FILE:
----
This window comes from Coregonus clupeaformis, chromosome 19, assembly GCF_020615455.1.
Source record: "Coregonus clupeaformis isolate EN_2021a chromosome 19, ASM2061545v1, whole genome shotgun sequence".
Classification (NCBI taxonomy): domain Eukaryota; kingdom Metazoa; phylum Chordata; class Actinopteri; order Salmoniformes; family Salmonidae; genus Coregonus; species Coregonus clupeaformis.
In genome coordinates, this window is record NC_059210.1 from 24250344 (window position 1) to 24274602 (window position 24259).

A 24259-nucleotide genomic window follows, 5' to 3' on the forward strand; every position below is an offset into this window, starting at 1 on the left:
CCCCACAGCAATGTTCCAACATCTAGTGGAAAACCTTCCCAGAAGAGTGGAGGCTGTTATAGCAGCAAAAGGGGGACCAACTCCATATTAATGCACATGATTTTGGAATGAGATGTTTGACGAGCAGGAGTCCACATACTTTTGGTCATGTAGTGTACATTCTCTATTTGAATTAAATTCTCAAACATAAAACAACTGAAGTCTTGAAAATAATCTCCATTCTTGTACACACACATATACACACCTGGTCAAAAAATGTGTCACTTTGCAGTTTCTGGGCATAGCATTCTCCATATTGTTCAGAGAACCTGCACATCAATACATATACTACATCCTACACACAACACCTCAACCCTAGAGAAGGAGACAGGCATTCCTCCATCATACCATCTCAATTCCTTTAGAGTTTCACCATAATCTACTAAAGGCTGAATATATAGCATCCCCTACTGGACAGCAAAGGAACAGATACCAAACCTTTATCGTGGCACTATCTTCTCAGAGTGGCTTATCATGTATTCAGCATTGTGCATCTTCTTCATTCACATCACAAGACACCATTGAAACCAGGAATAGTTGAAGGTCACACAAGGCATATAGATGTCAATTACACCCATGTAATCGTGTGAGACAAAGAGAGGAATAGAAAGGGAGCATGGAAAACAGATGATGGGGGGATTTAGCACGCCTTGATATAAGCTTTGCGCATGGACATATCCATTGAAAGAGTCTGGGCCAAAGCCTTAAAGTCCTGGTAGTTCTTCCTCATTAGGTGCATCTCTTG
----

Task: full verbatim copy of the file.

This window comes from Coregonus clupeaformis, chromosome 19, assembly GCF_020615455.1.
Source record: "Coregonus clupeaformis isolate EN_2021a chromosome 19, ASM2061545v1, whole genome shotgun sequence".
Classification (NCBI taxonomy): domain Eukaryota; kingdom Metazoa; phylum Chordata; class Actinopteri; order Salmoniformes; family Salmonidae; genus Coregonus; species Coregonus clupeaformis.
In genome coordinates, this window is record NC_059210.1 from 24250344 (window position 1) to 24274602 (window position 24259).

A 24259-nucleotide genomic window follows, 5' to 3' on the forward strand; every position below is an offset into this window, starting at 1 on the left:
CCCCACAGCAATGTTCCAACATCTAGTGGAAAACCTTCCCAGAAGAGTGGAGGCTGTTATAGCAGCAAAAGGGGGACCAACTCCATATTAATGCACATGATTTTGGAATGAGATGTTTGACGAGCAGGAGTCCACATACTTTTGGTCATGTAGTGTACATTCTCTATTTGAATTAAATTCTCAAACATAAAACAACTGAAGTCTTGAAAATAATCTCCATTCTTGTACACACACATATACACACCTGGTCAAAAAATGTGTCACTTTGCAGTTTCTGGGCATAGCATTCTCCATATTGTTCAGAGAACCTGCACATCAATACATATACTACATCCTACACACAACACCTCAACCCTAGAGAAGGAGACAGGCATTCCTCCATCATACCATCTCAATTCCTTTAGAGTTTCACCATAATCTACTAAAGGCTGAATATATAGCATCCCCTACTGGACAGCAAAGGAACAGATACCAAACCTTTATCGTGGCACTATCTTCTCAGAGTGGCTTATCATGTATTCAGCATTGTGCATCTTCTTCATTCACATCACAAGACACCATTGAAACCAGGAATAGTTGAAGGTCACACAAGGCATATAGATGTCAATTACACCCATGTAATCGTGTGAGACAAAGAGAGGAATAGAAAGGGAGCATGGAAAACAGATGATGGGGGGATTTAGCACGCCTTGATATAAGCTTTGCGCATGGACATATCCATTGAAAGAGTCTGGGCCAAAGCCTTAAAGTCCTGGTAGTTCTTCCTCATTAGGTGCATCTCTTG